1 2 3 4 5 6 7 8 9 10 11 12 13 14 15 16 17 18 19 20 21 22 23 24 25 26 27 28 29 30 31 32 33 34 35 36 37 38 39 40 41 42 43 44 45 46 47 48 49 50 51 52 53 54 55 56 57 58 59 60 61 62 63 64 65 66 67 68 struct Bone { float4x4 pose; }; StructuredBuffer<Bone> boneBuffer;   ByteAddressBuffer vertexBuffer_POS; // T-Pose pos ByteAddressBuffer vertexBuffer_NOR; // T-Pose normal ByteAddressBuffer vertexBuffer_WEI; // bone weights ByteAddressBuffer vertexBuffer_BON; // bone indices   RWByteAddressBuffer streamoutBuffer_POS; // skinned pos RWByteAddressBuffer streamoutBuffer_NOR; // skinned normal RWByteAddressBuffer streamoutBuffer_PRE; // previous frame skinned pos   inline void Skinning(inout float4 pos, inout float4 nor, in float4 inBon, in float4 inWei) {  float4 p = 0, pp = 0;  float3 n = 0;  float4x4 m;  float3x3 m3;  float weisum = 0;   // force loop to reduce register pressure  // though this way we can not interleave TEX - ALU operations  [loop]  for (uint i = 0; ((i &lt; 4) &amp;&amp; (weisum&lt;1.0f)); ++i)  {  m = boneBuffer[(uint)inBon].pose;  m3 = (float3x3)m;   p += mul(float4(pos.xyz, 1), m)*inWei;  n += mul(nor.xyz, m3)*inWei;   weisum += inWei;  }   bool w = any(inWei);  pos.xyz = w ? p.xyz : pos.xyz;  nor.xyz = w ? n : nor.xyz; }   [numthreads(1024, 1, 1)] void main( uint3 DTid : SV_DispatchThreadID ) {  const uint fetchAddress = DTid.x * 16; // stride is 16 bytes for each vertex buffer now...   uint4 pos_u = vertexBuffer_POS.Load4(fetchAddress);  uint4 nor_u = vertexBuffer_NOR.Load4(fetchAddress);  uint4 wei_u = vertexBuffer_WEI.Load4(fetchAddress);  uint4 bon_u = vertexBuffer_BON.Load4(fetchAddress);   float4 pos = asfloat(pos_u);  float4 nor = asfloat(nor_u);  float4 wei = asfloat(wei_u);  float4 bon = asfloat(bon_u);   Skinning(pos, nor, bon, wei);   pos_u = asuint(pos);  nor_u = asuint(nor);   // copy prev frame current pos to current frame prev pos streamoutBuffer_PRE.Store4(fetchAddress, streamoutBuffer_POS.Load4(fetchAddress)); // write out skinned props:  streamoutBuffer_POS.Store4(fetchAddress, pos_u);  streamoutBuffer_NOR.Store4(fetchAddress, nor_u); }  
    • By mister345
      Hi, can someone please explain why this is giving an assertion EyePosition!=0 exception?
       
      _lightBufferVS->viewMatrix = DirectX::XMMatrixLookAtLH(XMLoadFloat3(&_lightBufferVS->position), XMLoadFloat3(&_lookAt), XMLoadFloat3(&up));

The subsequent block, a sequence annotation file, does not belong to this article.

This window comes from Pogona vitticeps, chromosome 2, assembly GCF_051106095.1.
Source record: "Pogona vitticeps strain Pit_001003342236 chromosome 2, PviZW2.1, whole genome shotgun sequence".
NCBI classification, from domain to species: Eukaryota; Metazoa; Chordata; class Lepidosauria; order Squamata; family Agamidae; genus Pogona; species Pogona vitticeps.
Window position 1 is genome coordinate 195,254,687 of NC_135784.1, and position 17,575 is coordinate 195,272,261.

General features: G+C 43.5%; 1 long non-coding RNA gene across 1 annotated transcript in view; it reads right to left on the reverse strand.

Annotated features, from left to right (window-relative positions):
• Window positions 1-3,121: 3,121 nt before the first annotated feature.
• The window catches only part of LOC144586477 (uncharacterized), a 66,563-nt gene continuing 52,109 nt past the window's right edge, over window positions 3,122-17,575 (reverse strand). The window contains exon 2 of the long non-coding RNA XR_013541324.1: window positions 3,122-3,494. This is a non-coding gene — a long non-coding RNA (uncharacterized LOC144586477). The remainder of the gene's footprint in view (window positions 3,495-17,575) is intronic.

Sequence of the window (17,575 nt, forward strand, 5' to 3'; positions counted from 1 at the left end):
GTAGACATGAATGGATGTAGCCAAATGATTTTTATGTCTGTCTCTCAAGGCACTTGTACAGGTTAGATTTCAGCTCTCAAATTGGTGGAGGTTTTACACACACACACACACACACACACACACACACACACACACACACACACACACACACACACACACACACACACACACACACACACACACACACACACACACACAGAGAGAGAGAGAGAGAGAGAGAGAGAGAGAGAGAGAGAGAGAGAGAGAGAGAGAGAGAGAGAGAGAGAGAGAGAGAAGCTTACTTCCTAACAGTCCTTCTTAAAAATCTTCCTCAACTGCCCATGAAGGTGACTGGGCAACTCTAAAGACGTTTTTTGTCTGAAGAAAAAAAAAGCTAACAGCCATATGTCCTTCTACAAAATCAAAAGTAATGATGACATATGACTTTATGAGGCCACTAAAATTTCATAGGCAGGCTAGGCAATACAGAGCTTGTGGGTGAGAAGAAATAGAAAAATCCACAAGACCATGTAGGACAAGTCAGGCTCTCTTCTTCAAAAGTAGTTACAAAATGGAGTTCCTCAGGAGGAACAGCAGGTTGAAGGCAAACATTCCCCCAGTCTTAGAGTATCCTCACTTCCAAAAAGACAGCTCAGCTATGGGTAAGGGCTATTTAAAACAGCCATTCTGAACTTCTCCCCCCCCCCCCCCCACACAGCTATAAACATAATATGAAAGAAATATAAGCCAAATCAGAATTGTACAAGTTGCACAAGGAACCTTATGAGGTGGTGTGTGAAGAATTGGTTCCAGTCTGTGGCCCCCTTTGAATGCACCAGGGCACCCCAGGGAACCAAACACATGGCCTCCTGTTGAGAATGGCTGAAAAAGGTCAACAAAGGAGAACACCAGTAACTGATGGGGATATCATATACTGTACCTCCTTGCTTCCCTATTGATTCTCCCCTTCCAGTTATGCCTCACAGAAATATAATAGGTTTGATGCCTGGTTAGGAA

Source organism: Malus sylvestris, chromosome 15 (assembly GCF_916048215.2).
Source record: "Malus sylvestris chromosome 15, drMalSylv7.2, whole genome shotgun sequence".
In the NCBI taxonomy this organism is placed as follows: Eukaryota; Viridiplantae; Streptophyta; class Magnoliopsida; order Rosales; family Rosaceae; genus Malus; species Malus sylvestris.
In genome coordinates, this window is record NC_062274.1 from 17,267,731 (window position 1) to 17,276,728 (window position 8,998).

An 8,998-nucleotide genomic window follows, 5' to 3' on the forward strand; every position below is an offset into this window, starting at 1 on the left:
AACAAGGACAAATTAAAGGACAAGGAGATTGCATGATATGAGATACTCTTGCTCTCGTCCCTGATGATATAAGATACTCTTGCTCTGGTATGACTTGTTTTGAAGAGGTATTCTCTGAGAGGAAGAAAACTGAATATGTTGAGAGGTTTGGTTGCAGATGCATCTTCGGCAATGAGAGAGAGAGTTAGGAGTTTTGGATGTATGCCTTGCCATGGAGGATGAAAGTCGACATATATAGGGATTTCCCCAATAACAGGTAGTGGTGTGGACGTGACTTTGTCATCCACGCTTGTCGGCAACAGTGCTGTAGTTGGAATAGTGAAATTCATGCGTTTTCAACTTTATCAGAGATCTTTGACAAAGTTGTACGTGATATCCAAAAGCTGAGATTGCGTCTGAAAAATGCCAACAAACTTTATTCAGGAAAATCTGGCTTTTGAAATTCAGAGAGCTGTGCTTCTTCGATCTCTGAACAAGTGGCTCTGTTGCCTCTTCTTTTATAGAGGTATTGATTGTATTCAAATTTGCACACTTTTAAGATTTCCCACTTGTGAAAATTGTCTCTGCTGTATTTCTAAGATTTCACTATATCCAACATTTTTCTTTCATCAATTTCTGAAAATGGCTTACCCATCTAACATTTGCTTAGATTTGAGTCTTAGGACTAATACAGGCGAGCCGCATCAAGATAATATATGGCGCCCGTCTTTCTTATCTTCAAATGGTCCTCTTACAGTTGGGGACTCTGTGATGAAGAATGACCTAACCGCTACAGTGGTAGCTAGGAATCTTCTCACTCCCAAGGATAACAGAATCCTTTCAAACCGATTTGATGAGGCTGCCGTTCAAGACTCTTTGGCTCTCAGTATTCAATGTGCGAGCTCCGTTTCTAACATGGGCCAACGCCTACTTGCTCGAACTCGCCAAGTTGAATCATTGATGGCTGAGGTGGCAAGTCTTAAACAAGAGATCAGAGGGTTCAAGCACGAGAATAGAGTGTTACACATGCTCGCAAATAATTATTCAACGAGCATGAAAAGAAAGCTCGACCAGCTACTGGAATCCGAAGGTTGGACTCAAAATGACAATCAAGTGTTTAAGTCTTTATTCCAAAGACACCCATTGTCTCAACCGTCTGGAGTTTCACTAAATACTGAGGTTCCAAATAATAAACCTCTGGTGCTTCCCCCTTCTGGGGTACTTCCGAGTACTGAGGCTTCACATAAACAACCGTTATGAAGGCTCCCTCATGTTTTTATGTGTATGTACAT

It looks like DirectX doesnt want the 2nd parameter to be a zero vector in the assertion, but I passed in a zero vector with this exact same code in another program and it ran just fine. (Here is the version of the code that worked - note XMLoadFloat3(&m_lookAt) parameter value is (0,0,0) at runtime - I debugged it - but it throws no exceptions.
          m_viewMatrix = DirectX::XMMatrixLookAtLH(XMLoadFloat3(&m_position), XMLoadFloat3(&m_lookAt), XMLoadFloat3(&up)); Here is the repo for the broken code (See LightClass) https://github.com/mister51213/DirectX11Engine/blob/master/DirectX11Engine/LightClass.cpp
      and here is the repo with the alternative version of the code that is working with a value of (0,0,0) for the second parameter.
      https://github.com/mister51213/DX11Port_SoftShadows/blob/master/Engine/lightclass.cpp
    • By mister345
      Hi, can somebody please tell me in clear simple steps how to debug and step through an hlsl shader file?
      I already did Debug > Start Graphics Debugging > then captured some frames from Visual Studio and
      double clicked on the frame to open it, but no idea where to go from there.
       
      I've been searching for hours and there's no information on this, not even on the Microsoft Website!
      They say "open the  Graphics Pixel History window" but there is no such window!
      Then they say, in the "Pipeline Stages choose Start Debugging"  but the Start Debugging option is nowhere to be found in the whole interface.
      Also, how do I even open the hlsl file that I want to set a break point in from inside the Graphics Debugger?
       
      All I want to do is set a break point in a specific hlsl file, step thru it, and see the data, but this is so unbelievably complicated
      and Microsoft's instructions are horrible! Somebody please, please help.
       
       
       

    • By mister345
      I finally ported Rastertek's tutorial # 42 on soft shadows and blur shading. This tutorial has a ton of really useful effects and there's no working version anywhere online.
      Unfortunately it just draws a black screen. Not sure what's causing it. I'm guessing the camera or ortho matrix transforms are wrong, light directions, or maybe texture resources not being properly initialized.  I didnt change any of the variables though, only upgraded all types and functions DirectX3DVector3 to XMFLOAT3, and used DirectXTK for texture loading. If anyone is willing to take a look at what might be causing the black screen, maybe something pops out to you, let me know, thanks.
      https://github.com/mister51213/DX11Port_SoftShadows
       
      Also, for reference, here's tutorial #40 which has normal shadows but no blur, which I also ported, and it works perfectly.
      https://github.com/mister51213/DX11Port_ShadowMapping
       
  • Advertisement